There is something intensely personal about the music of DC-based singer-songwriter Adriana-Lucia Cotes.
(photo by Farrah Skeiky)
Whether she’s playing just acoustic guitar and singing, or embracing ethereal-sounding electronics, or turning up the angst as the vocalist for D.C. post-punk troublemakers Mock Identity, Adriana-Lucia Cotes’ music always feels REAL – and often raw.
This lack of artifice is a big part of what makes her music so compelling.
Adjectives typically used to describe post-punk vocalists — words like “detached,” “cold,” “indifferent” — could never be applied to Cotes. And that’s a good thing. As her solo recordings and performances demonstrate, there is a lot more to Cotes than post-punk. Even in her most unassuming moments, Cotes’ voice conveys a depth of feeling that is rare. Her lyrics are socially aware, intelligent and pointed at disrupting toxicity in its many forms — and always personal.
I am feeling very grateful for Adriana-Lucia Cotes’ music right now. We are living in an age where we are reminded on a daily basis (especially on Jan. 6, 2021) of the very real human cost of detachment. We need artists who aren’t afraid to feel — even if it means drawing from painful lived experiences. Cotes is an artist who is bold enough — and brave enough — to transform the pain of personal experience into transcendent moments of euphoria.
With Cotes set to perform at the first WE FOUGHT THE BIG ONE Livestream show of 2021, we could not be more excited. Cotes kindly took time out of her busy schedule to answer 5 questions via e-mail. As you can see from our interview, she has some interesting things to say about her journey as a music-maker in our nation’s Capitol, her creative process both as a solo artist and as part of a band, and how she continues to feel hopeful in these frightening times.
1) Can you tell us a little about your journey as a DC-based music maker? When did you first realize that you wanted to write your own songs?
Adriana: I’ve been playing music and singing since I was 8 years old, so music has always been a big part of my life. I moved to DC from the Maryland suburbs in 2011 and soon found myself in art-making communities, at the time I was already friends and acquaintances with a lot of local jazz musicians after working at music stores like Music & Arts and Dale Music in my teens.
It took a while to find my footing and go for making my own music. In the beginning, I had a duo with another local musician, Johnny Fantastic (Di Lascio), and then began my own project and performed under the name Antonia. Then another few years after in my band Mock Identity.
I’ve made and created music since I was a kid, so you could say I’ve been writing songs for most of my life so far!
Adriana-Lucia Cotes at home — “Wild” (live on BTR tv)
2) What is your creative process like? With a track like “Wild,” do you usually start with a vocal melody?
Adriana: I don’t have a usual process, because I’m in a different headspace or working with a different interest, or even trying to communicate something different. Sometimes, I have writer’s block, so then I’m forced to try something new. Wild is still in the works, in the sense that the acoustic version is not the final iteration. Something I’ve liked doing recently is writing a song on guitar and taking that idea, those chords, and creating a new version on synth. Guitar’s not my favorite instrument (not my least favorite either, I just have very stout hands), but it is one of the best for me to use to begin writing a song.
3) I love the sparse, almost ethereal electronic approach of your solo work on the “La Clave” EP as much as the more aggressive, overtly punk infected sounds of Mock Identity. What’s your take on making music as a solo artist versus playing with a band?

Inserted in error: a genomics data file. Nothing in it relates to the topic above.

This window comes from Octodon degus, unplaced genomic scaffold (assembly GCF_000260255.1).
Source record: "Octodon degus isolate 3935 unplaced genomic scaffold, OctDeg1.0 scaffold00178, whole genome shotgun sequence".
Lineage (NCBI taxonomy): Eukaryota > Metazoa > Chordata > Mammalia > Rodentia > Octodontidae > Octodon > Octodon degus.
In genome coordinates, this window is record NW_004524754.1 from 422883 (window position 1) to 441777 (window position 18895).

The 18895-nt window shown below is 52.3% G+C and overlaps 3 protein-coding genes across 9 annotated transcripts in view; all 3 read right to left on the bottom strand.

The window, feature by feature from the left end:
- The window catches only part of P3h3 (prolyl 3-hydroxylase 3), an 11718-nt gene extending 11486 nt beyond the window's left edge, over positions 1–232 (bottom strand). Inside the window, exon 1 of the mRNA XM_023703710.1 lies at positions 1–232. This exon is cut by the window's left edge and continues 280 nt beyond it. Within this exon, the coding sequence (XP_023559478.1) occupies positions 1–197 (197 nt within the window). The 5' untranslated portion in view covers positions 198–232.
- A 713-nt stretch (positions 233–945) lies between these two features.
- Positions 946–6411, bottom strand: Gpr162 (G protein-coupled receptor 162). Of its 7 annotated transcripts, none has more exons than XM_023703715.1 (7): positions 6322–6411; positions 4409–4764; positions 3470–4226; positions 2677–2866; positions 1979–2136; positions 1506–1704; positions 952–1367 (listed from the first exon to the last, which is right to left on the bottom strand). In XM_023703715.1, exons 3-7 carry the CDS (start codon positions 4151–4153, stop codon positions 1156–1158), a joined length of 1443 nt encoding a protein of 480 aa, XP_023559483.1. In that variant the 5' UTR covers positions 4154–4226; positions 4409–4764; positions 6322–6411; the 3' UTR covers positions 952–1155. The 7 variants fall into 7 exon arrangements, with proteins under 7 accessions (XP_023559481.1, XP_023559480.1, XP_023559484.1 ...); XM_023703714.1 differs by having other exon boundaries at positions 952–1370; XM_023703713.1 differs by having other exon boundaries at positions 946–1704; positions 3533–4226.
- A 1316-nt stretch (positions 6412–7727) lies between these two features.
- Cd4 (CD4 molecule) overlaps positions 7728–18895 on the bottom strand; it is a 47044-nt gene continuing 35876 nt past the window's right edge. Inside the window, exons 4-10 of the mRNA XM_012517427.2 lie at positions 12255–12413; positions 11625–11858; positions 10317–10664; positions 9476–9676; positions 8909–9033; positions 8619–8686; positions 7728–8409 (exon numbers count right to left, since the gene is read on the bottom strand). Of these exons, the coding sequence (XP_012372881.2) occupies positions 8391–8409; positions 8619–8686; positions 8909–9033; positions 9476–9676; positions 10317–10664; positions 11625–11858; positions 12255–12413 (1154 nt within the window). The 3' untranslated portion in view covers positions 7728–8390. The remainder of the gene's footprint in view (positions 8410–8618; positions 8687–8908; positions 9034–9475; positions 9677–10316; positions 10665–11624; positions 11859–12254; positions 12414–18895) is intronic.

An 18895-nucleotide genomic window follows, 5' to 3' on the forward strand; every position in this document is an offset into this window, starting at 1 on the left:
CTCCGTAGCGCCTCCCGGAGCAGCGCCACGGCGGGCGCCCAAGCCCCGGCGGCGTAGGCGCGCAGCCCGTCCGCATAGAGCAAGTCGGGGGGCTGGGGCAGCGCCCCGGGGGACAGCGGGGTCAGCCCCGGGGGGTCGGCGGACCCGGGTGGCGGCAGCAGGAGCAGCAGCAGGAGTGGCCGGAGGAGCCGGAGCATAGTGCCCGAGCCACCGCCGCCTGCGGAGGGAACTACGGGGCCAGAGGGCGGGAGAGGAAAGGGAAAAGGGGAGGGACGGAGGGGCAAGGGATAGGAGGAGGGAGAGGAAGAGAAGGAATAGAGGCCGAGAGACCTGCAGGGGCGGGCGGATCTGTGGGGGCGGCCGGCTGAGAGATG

Adriana: They’re different experiences, both of which have taught me a lot. Playing in a band is so much fun because you’re feeding off of each other’s energy, and therefore sharing the load of any logistical or aspirational goals you’d like to accomplish. It’s also nice doing everything your way, without anyone else’s input when working alone. I wouldn’t have been able to be an integral part of my band’s sound without already having done my work as a solo artist, and I wouldn’t have learned how to really motivate myself to keep playing shows (or even release an EP) if it hadn’t been for who I met and what I learned in the band and from my bandmates who also have their own solo projects. I think both experiences are vital in getting to know yourself as a musician.
(photo by Farrah Skeiky)
4) I’d like to hear your perspective on DC’s underground music and arts community. As a woman of color and member of the LGBTQ community, what has your experience been like so far?
Adriana: That’s a loaded question! I’m hesitant to call our community underground – we’re definitely well above the ground at this point!
I’m happy with the growth I’ve had in this community and inspired by my peers to push on and continue to make music that speaks to ourselves and others. And I’m excited about the future!
5) Now that 2020 is behind us and 2021 is here, is there anything that makes you feel hopeful?
“You may not control all the events that happen to you, but you can decide to not be reduced by them.” – Maya Angelou
Adriana: To me, hope is in another day, with new choices to make to continue moving forward to learn grow and experience life. As people who know me well know, I’m driven by the things I aspire to achieve, and even when things seem their darkest, I can look back on where I came from and what struggles I had to rise from. Soon those dark moments will also become a memory to refer back to during the next challenge. Hope is innate, it always will be there, even if it’s a little hard to see sometimes.
Catch Adriana’s performance at 10pm EST on the Friday, Jan. 8th Livestream edition of WE FOUGHT THE BIG ONE (e-mail Rick for more details: firstname.lastname@example.org)!